The one weak link in the film is the actors they chose as the films villains. They don’t come off as evil enough. I mean yeah, they do really evil things (like chopping up bodies in half with razor blades and burning down school buses filled with kids) but in my opinion they didn’t convey that aura of evil well enough through their performances. The Drake (played by Brian Downey) comes off as an old actor playing an over the top bad guy, he doesn’t come of as an evil person at all. Same goes for his sons; they look too squeaky clean to be truly sick bastards. I mean, if these guys were as twisted and perverse as they are supposed to be in the film, I doubt they would speak and look the way they do here. In fact, to be honest, The Drake came off as kind of annoying. The acting on this trio of baddies was the worst part of the film, a pity since all the other elements of the film worked for me. My two cents on this matter are: if you put a strong actor to play the lead (like Rutger Hauer) then you should have gotten equally strong actors to play your villains. But alas, we got what we got. Speaking of the films villains, the film does introduce us to the ominous ‘The Plage’ a duo of henchmen who intimidate way more than The Drake and his two bumbling idiot sons do, so things are evened out in the villain department in this way. I think a whole film could be made out of ‘The Plague’; they looked and sounded so bad ass in that black armor and robotic voice. I guess we could say that everything that was missing from The Drake and his two sons, the film got right with The Plague.

This film comes to us from Jason Eisener, a first time director with an impressive looking and highly entertaining debut. I wonder what will come next from Mr. Eisener? Maybe a film based on The Plague characters? The extras on this dvd are a lot, and I recommend checking them out cause they really go into how this film was made. The extras show what a collaborative effort filmmaking is, especially when they show Hauer and Eisener working out a scene. Rutger Hauer will charm the pants out of anyone watching these extras; he was such a trooper. He comes off as such a collaborative and hands on actor. “Well get it Jason, don’t worry” he tells Eisner while trying to work out the logic of a scene. Hauer himself did some of the stunts, like jumping of a two story building into a bunch of garbage bags, now theirs commitment right there! And the dude is 67!? I hope I have as much stamina when I am that age! This is yet another memorable character in Rutger Hauer’s strong body of work. Like some of Hauer's best films, Hauer completely takes over the film, same as he did in The Hitcher for example; a film in which Hauer's character (the titular Hitcher) completely carries the film. Hobo With A Shotgun is a great revenge film, its gory, silly, fun, ultra-violent and an excellent example of what a Grindhouse film should feel like. In fact, if I am to be totally sincere, it is my opinion that Hobo With A Shotgun captured more accurately what a true Grindhouse film should be like, it really drenches itself in that 70’s revenge movie atmosphere, even more so than Tarantino’s and Rodriguez’s own Grindhouse features. I loved Grindhouse, but Hobo With A Shotgun captured the Grindhouse spirit more accurately, kudos to Jason Eisener and crew for achieving that on Eisener's first film.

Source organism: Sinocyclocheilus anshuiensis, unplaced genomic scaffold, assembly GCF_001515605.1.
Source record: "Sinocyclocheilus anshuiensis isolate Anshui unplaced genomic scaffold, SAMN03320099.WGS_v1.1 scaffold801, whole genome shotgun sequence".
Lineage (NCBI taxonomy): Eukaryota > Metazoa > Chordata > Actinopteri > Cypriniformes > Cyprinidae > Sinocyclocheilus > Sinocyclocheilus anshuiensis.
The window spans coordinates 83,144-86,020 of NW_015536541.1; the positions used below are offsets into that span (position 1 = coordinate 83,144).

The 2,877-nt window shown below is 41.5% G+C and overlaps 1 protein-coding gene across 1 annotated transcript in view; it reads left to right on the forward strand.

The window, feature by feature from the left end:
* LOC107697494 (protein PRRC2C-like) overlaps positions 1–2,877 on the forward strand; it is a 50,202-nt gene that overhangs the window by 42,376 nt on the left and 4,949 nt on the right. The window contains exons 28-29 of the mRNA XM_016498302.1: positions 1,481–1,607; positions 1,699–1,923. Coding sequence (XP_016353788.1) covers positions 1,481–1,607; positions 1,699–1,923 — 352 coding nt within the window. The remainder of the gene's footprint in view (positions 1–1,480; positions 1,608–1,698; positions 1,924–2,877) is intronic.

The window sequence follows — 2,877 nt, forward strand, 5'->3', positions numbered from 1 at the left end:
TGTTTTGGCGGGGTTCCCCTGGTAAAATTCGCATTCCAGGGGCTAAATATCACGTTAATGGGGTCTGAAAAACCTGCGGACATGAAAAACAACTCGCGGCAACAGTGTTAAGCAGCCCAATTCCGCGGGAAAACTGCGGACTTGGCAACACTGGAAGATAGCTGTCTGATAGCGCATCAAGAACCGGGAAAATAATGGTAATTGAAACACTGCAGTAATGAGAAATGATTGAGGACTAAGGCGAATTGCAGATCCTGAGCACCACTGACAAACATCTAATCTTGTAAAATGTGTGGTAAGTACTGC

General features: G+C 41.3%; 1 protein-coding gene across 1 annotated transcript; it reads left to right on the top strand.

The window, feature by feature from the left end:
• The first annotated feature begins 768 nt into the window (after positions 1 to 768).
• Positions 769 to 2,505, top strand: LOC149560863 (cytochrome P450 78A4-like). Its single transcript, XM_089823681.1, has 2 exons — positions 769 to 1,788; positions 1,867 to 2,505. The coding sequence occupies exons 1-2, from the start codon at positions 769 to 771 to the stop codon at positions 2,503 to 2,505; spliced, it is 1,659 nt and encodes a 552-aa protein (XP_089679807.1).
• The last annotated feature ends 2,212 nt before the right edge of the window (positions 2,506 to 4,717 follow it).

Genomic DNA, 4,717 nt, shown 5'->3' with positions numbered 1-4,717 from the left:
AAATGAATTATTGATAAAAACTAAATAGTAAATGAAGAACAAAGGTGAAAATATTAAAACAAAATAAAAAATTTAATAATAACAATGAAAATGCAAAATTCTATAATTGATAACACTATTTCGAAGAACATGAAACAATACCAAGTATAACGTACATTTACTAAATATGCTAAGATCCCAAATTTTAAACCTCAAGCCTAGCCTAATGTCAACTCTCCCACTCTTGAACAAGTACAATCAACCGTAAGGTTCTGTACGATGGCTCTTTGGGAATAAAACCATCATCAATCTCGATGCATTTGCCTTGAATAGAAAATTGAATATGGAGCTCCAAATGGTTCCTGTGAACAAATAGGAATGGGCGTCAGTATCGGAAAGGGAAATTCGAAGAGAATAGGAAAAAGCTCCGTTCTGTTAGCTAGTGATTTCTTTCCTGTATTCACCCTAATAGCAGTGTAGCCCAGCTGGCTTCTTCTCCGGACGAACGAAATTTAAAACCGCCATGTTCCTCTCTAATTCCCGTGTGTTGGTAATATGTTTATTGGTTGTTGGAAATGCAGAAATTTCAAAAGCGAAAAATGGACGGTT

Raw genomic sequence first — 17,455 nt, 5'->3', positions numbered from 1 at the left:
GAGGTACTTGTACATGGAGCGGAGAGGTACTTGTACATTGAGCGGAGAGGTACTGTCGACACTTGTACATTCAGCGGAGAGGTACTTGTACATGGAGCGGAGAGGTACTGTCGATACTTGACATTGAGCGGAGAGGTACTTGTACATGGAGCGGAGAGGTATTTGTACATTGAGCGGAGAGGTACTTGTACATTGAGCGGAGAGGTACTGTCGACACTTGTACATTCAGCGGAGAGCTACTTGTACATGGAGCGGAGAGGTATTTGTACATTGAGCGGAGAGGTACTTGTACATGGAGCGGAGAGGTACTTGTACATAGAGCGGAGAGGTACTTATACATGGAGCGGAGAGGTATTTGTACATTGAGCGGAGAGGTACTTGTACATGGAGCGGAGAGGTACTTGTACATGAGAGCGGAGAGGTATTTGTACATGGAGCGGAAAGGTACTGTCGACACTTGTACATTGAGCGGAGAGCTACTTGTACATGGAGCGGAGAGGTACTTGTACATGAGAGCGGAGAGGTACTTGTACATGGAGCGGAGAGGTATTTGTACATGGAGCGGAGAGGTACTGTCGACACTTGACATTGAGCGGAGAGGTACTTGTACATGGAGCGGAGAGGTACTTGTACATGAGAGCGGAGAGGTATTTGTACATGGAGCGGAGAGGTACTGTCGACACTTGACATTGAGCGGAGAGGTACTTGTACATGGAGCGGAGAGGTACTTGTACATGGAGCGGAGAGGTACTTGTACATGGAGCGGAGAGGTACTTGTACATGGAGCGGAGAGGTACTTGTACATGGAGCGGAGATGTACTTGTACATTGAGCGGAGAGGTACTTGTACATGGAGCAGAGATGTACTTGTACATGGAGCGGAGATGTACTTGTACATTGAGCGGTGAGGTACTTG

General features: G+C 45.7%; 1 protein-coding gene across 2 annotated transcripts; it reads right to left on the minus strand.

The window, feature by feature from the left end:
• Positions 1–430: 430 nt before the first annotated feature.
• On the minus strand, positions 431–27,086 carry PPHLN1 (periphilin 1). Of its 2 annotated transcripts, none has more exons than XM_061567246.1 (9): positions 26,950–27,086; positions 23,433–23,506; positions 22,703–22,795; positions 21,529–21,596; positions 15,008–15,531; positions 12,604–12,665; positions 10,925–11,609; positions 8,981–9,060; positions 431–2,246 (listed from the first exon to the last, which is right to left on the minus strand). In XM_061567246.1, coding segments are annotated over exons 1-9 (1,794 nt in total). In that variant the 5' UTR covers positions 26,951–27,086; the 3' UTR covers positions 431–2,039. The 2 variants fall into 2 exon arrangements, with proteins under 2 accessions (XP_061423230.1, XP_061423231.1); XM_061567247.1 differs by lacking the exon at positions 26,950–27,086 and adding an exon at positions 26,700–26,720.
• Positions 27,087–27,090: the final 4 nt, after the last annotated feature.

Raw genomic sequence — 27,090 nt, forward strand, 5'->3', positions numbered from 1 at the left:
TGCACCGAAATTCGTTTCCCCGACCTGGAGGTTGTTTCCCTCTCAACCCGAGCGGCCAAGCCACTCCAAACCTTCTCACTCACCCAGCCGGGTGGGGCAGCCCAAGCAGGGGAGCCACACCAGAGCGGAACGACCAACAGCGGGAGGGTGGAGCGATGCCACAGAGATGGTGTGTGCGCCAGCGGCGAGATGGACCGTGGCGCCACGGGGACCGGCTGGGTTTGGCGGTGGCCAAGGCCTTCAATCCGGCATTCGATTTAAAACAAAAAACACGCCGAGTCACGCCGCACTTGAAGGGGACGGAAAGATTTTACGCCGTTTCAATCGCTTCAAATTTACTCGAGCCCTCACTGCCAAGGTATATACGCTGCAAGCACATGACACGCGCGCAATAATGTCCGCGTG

Rating: 4 out of 5


BRENT said...

I love Grindhouse and the whole grindhouse genre! So am looking forward to this reaching my shores...seems to be taking it's time though.
Funny thing with Hauer is he seems to have come back from no where hasn't he? I mean what has he been doing the last few in a cave??!
Great to have him back doing films he was just born to star in!

Manuel Marrero said...

It's a silly but ok film, not awesome but ok. The only good reason to watch this movie is Hauer, nothing more. The plague was cool... But the voice they gave one of them killed it for me, they sounded like the good robot us'ses from Bill and Ted. I got to admit that when Hauer said that cool oneliner towards the end, I applauded.

HorrO said...

This was just a different and fun film the Grindhouse way. Nothing to take too seriously. It is good to see films like this every once in a while. It had plenty of blood and some interesting kills. I completely agree, the acting of the evil/bad guys was terrible, but I wasn't expecting great acting in a movie like this. Great review! Haven't stopped by on the site in while. I hope you are doing good.

Direct to Video Connoisseur said...

I enjoyed this one a lot too. It just really went for it, completely unapologetic, and that worked for me. Great stuff!

Anonymous said...

I loved the fact that Hauer, at first, was just a simple man with a wish: to buy an old lawnmower at a pawn shop. He didn't want to get in the mix of things. He was thrown into the hero position when he goes to the shop one day and has to come to the rescue of the owner. He becomes more reluctant hero than anything else and that's why I think the film works so well. And of course, Hauer is badass.